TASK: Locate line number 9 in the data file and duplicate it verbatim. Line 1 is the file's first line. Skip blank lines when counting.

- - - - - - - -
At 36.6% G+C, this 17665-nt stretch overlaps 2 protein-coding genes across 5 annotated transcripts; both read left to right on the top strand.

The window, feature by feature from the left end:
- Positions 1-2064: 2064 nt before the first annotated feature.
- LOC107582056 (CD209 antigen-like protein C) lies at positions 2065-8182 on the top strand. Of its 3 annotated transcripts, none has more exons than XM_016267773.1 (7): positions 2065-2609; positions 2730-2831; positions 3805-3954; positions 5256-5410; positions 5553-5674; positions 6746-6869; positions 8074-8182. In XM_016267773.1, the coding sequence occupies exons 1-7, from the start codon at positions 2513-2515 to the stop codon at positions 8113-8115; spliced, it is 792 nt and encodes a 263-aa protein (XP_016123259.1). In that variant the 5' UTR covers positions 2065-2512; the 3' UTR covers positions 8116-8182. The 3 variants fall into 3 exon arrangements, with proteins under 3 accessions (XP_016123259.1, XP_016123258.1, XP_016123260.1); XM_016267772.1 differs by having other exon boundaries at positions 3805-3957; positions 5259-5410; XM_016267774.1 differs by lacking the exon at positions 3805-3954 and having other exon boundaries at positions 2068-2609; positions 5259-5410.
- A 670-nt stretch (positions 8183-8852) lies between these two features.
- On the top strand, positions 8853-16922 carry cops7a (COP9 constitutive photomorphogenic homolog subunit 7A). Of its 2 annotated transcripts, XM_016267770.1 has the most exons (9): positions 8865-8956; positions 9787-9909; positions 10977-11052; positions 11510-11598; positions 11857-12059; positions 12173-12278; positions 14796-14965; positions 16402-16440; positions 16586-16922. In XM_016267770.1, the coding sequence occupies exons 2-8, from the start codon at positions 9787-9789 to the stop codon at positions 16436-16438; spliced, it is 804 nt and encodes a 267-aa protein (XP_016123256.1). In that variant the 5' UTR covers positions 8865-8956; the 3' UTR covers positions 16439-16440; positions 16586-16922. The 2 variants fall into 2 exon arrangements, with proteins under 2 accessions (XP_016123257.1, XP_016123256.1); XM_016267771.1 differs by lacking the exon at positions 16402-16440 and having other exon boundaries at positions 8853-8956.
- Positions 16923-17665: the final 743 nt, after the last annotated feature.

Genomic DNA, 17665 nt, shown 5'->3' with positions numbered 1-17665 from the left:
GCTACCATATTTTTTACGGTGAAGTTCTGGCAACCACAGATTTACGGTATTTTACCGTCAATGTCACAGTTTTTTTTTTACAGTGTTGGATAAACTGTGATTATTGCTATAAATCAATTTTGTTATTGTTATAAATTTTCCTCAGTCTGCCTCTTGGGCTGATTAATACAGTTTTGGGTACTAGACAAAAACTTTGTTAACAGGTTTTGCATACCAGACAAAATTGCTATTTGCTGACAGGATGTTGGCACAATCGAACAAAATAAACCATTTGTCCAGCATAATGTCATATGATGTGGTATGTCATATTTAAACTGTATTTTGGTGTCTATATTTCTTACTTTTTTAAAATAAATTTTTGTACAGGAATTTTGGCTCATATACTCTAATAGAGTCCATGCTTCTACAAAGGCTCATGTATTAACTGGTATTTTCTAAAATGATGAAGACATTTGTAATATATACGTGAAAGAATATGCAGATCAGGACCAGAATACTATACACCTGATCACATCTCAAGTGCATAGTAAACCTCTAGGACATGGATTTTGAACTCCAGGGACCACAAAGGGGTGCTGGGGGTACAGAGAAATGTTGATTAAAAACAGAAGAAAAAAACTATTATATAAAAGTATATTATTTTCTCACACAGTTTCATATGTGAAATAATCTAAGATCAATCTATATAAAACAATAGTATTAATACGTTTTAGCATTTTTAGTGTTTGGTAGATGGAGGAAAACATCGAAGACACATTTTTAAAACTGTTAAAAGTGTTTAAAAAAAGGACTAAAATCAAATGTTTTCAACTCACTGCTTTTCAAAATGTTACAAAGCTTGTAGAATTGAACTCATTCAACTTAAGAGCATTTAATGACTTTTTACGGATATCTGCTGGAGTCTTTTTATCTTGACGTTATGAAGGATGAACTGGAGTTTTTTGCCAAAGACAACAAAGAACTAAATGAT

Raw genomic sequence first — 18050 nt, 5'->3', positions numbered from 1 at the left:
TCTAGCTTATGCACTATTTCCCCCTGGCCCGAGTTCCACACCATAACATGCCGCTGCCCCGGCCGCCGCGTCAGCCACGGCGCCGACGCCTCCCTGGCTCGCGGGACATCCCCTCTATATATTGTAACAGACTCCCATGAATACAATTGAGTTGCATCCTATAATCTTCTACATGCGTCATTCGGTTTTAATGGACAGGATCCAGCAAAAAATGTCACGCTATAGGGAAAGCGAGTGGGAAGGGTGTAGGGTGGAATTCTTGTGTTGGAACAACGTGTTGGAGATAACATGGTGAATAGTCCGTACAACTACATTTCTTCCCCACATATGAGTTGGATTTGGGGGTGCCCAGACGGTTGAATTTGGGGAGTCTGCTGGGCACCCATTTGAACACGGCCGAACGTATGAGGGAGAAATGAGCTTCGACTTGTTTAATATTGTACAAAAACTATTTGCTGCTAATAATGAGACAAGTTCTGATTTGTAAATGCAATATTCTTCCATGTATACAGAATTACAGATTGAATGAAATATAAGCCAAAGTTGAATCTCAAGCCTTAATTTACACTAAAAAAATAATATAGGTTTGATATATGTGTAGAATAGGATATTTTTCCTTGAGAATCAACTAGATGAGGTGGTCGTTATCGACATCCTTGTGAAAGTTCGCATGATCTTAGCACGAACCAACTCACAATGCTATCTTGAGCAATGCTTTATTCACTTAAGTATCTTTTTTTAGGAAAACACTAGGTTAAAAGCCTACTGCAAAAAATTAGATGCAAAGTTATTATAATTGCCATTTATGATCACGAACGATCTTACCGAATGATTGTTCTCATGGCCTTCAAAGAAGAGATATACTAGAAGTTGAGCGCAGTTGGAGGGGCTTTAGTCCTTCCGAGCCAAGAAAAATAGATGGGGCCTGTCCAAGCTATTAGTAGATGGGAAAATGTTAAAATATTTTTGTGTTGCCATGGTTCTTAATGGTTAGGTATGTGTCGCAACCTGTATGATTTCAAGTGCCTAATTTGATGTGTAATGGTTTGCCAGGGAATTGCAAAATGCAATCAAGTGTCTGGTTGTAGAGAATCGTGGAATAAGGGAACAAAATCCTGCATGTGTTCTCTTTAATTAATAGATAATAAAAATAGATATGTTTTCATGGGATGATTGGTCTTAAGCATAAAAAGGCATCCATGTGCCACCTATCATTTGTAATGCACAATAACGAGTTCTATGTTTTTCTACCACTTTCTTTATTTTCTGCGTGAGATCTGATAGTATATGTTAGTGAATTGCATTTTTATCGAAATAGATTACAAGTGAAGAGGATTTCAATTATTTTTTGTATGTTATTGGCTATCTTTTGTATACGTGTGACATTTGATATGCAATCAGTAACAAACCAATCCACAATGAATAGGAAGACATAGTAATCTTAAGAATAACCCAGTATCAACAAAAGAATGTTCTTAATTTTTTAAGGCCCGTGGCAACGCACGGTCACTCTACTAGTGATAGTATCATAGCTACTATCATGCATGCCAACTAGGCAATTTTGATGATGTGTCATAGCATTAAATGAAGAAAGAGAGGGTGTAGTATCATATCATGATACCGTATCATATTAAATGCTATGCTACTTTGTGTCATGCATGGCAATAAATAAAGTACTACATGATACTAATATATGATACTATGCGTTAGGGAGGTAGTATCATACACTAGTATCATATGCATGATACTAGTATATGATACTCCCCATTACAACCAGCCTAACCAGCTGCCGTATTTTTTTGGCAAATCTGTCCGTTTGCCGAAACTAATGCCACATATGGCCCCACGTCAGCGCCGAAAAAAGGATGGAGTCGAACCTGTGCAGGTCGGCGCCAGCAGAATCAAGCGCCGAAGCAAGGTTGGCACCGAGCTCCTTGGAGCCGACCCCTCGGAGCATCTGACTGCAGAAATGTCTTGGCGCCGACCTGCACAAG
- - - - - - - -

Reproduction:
GCTACCATATTTTTTACGGTGAAGTTCTGGCAACCACAGATTTACGGTATTTTACCGTCAATGTCACAGTTTTTTTTTTACAGTGTTGGATAAACTGTGATTATTGCTATAAATCAATTTTGTTATTGTTATAAATTTTCCTCAGTCTGCCTCTTGGGCTGATTAATACAGTTTTGGGTACTAGACAAAAACTTTGTTAACAGGTTTTGCATACCAGACAAAATTGCTATTTGCTGACAGGATGTTGGCACAATCGAACAAAATAAACCATTTGTCCAGCATAATGTCATATGATGTGGTATGTCATATTTAAACTGTATTTTGGTGTCTATATTTCTTACTTTTTTAAAATAAATTTTTGTACAGGAATTTTGGCTCATATACTCTAATAGAGTCCATGCTTCTACAAAGGCTCATGTATTAACTGGTATTTTCTAAAATGATGAAGACATTTGTAATATATACGTGAAAGAATATGCAGATCAGGACCAGAATACTATACACCTGATCACATCTCAAGTGCATAGTAAACCTCTAGGACATGGATTTTGAACTCCAGGGACCACAAAGGGGTGCTGGGGGTACAGAGAAATGTTGATTAAAAACAGAAGAAAAAAACTATTATATAAAAGTATATTATTTTCTCACACAGTTTCATATGTGAAATAATCTAAGATCAATCTATATAAAACAATAGTATTAATACGTTTTAGCATTTTTAGTGTTTGGTAGATGGAGGAAAACATCGAAGACACATTTTTAAAACTGTTAAAAGTGTTTAAAAAAAGGACTAAAATCAAATGTTTTCAACTCACTGCTTTTCAAAATGTTACAAAGCTTGTAGAATTGAACTCATTCAACTTAAGAGCATTTAATGACTTTTTACGGATATCTGCTGGAGTCTTTTTATCTTGACGTTATGAAGGATGAACTGGAGTTTTTTGCCAAAGACAACAAAGAACTAAATGAT